Messina Copper was placed under liquidation and was thereafter acquired by Leboam Holdings to operate Mowana Mine. Leboam Holdings struck a deal with the Messina Copper’s liquidator who became a shareholder of Leboam Holdings. Leboam Holdings could not service its debts and its creditors placed it under provisional judicial management on December 18, 2018 and in judicial management on February 28, 2019.

A new company Max Power expressed interest to acquire the mining operations. It offered to take over the Mowana Mine from Leboam Holdings, however, the company had to pay the debts of Leboam including monies owed to Messina Copper, being employees benefits and other debts owed to other creditors.

The monies, were agreed to be paid through a scheme of compromise proposed by Max Power, being a negotiated payment schedule, which was subject to the financial ability of the new owners. “On December 9, 2021, Messina Copper liquidator, called a meeting of creditors, which the BMWU on behalf of its members (former Messina Copper employees) attended, to seek mandate from creditors to proceed with a proposed settlement for Messina Copper on the scheme of compromise. It is important to note that employee benefits are regarded as preferential credit, meaning once a scheme is approved they are paid first.”

Negotiated estate is P35, 563,000

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Councilors’ benefits debacle-savingram reveals detail

18th January 2022

A savingram the Ministry of Local Government and Rural Development sent to Town Clerks and Council Secretaries explaining why councilors across the country should not have access to their terminal benefits before end of their term has been revealed.

The contents of the savingram came out in the wake of a war of words between counselors and the Ministry of Local Government and Rural Development. The councilors through the Botswana Association of Local Authorities (BALA) accuse the Ministry of refusing to allow them to have access to their terminal benefits before end of their term.

This has since been denied by the Ministry.  In the savingram to town councils and council secretaries across the country, Permanent Secretary in the Ministry of Local Government and Rural Development Molefi Keaja states that, “Kindly be advised that the terminal benefits budget is made during the final year of term of office for Honorable Councilors.”  Keaja reminded town clerks and council secretaries that, “The nominal budget Councils make each and every financial year is to cater for events where a Councilor’s term of office ends before the statutory time due to death, resignation or any other reason.”

The savingram also goes into detail about why the government had in the past allowed councilors to have access to their terminal benefits before the end of their term.  “Regarding the special dispensation made in the 2014-2019, it should be noted that the advance was granted because at that time there was an approved budget for terminal benefits during the financial year,” explained Keaja.  He added that, “Town Clerks/Council Secretaries made discretions depending on the liquidity position of Councils which attracted a lot of audit queries.”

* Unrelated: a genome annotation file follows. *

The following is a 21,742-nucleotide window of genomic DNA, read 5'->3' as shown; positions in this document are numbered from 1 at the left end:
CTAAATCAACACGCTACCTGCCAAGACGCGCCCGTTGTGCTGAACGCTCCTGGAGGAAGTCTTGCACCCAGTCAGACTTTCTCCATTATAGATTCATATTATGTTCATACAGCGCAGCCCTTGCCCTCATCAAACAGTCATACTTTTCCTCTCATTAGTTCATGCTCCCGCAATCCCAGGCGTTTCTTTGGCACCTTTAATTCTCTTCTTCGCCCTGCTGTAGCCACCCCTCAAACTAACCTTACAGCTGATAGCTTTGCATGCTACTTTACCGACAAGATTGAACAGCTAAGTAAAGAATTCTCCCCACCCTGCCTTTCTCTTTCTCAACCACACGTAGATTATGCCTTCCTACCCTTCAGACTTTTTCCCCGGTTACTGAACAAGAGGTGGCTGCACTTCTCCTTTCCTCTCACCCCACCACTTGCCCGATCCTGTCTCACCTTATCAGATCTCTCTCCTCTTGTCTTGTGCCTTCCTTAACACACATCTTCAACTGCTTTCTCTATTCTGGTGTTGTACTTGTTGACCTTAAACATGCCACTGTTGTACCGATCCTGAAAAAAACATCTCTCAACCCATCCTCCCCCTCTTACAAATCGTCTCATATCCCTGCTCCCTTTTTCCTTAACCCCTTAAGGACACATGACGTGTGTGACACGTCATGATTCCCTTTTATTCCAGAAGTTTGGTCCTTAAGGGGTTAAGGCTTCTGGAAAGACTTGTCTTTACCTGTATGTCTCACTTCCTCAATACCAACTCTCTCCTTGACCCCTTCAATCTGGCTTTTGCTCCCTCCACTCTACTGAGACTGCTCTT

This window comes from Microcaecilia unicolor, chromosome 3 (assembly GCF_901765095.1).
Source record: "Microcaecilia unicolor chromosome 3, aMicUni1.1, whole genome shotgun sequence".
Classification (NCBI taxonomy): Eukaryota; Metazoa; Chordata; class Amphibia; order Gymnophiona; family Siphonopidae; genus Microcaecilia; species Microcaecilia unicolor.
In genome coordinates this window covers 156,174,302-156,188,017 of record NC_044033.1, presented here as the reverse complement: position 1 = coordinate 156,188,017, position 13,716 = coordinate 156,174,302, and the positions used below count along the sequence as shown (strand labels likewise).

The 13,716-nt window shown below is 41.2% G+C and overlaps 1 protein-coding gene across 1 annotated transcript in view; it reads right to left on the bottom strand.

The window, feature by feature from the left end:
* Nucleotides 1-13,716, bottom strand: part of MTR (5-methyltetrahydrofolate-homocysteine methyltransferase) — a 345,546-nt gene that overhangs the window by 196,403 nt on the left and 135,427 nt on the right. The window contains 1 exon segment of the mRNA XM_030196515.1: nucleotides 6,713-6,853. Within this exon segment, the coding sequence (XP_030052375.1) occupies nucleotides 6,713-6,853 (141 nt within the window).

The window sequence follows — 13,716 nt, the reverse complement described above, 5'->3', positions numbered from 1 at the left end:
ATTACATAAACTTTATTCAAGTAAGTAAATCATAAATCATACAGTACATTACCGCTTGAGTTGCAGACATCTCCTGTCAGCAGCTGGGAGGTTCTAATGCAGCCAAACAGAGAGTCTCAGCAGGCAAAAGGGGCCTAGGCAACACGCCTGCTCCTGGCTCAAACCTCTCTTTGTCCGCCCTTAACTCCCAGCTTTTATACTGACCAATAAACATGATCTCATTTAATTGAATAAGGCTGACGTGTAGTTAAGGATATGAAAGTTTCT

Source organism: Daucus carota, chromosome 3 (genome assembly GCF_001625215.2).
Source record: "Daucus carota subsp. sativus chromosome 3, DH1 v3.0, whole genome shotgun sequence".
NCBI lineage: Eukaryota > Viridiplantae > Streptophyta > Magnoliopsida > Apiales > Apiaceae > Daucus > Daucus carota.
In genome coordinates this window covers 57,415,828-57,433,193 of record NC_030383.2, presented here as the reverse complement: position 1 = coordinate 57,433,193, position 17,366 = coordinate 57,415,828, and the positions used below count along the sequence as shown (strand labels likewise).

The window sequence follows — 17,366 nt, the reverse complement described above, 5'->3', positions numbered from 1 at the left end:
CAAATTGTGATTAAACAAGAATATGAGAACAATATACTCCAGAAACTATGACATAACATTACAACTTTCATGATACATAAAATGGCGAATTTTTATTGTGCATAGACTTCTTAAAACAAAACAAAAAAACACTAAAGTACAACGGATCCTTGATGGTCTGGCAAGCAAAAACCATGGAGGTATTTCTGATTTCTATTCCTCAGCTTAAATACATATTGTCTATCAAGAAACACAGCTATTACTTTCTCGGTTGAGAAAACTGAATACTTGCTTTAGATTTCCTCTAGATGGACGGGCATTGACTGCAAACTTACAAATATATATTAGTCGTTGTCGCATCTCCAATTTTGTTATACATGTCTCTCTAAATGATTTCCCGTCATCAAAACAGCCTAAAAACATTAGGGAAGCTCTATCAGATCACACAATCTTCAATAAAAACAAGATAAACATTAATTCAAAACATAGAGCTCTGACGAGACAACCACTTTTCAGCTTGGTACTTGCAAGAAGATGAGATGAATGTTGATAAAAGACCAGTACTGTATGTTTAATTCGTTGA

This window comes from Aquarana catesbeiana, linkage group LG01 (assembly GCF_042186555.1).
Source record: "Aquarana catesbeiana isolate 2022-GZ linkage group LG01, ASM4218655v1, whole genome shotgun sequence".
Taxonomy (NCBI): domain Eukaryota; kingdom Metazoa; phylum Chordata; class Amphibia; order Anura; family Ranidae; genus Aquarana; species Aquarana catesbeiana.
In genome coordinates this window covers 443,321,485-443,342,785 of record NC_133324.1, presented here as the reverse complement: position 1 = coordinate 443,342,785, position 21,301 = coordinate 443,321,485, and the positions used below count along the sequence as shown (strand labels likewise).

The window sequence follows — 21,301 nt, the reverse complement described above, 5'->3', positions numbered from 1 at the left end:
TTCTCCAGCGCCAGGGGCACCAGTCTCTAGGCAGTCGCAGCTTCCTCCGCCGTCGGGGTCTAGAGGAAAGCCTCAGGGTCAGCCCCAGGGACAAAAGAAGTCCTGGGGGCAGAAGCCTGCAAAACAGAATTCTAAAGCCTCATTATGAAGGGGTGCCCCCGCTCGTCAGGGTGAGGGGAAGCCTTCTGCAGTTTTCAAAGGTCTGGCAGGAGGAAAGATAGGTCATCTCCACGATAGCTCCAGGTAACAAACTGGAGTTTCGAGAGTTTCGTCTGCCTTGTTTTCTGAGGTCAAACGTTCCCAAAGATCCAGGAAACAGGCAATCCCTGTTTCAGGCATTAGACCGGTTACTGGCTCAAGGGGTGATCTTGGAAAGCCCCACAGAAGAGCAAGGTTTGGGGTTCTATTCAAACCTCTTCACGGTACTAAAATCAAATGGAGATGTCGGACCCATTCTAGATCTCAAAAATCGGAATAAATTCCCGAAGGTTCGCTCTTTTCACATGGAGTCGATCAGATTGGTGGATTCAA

Keaja also revealed that councils across the country were struggling financially and therefore if they were to grant councilors access to their terminal benefits, this could leave their in a dire financial situation.  Given the fact that Local Authorities currently have cash flow problems and budgetary constraints, it is not advisable to grant terminal benefits advance as it would only serve to compound the liquidity problems of councils.

It is understood that the Ministry was inundated with calls from some Councils as they sought clarification regarding access to their terminal benefits. The Ministry fears that should councils pay out the terminal benefits this would affect their coffers as the government spends a lot on councilors salaries.

Reports show that apart from elected councilors, the government spends at least P6, 577, 746, 00 on nominated councilors across the country as their monthly salaries. Former Assistant Minister of Local Government and Rural Development, Botlogile Tshireletso once told Parliament that in total there are 113 nominated councilors and their salaries per a year add up to P78, 933,16.00. She added that their projected gratuity is P9, 866,646.00.

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Households spending to drive economic recovery

17th January 2022

A surge in consumer spending is expected to be a key driver of Botswana’s economic recovery, according to recent projections by Fitch Solutions. Fitch Solutions said it forecasts household spending in Botswana to grow by a real rate of 5.9% in 2022.

The bullish Fitch Solutions noted that “This is a considerable deceleration from 9.4% growth estimated in 2021, it comes mainly from the base effects of the contraction of 2.5% recorded in 2020,” adding that, “We project total household spending (in real terms) to reach BWP59.9bn (USD8.8bn) in 2022, increasing from BWP56.5bn (USD8.3bn) in 2021.”  According to Fitch Solutions, this is higher than the pre-Covid-19 total household spending (in real terms) of P53.0 billion (USD7.8bn) in 2019 and it indicates a full recovery in consumer spending.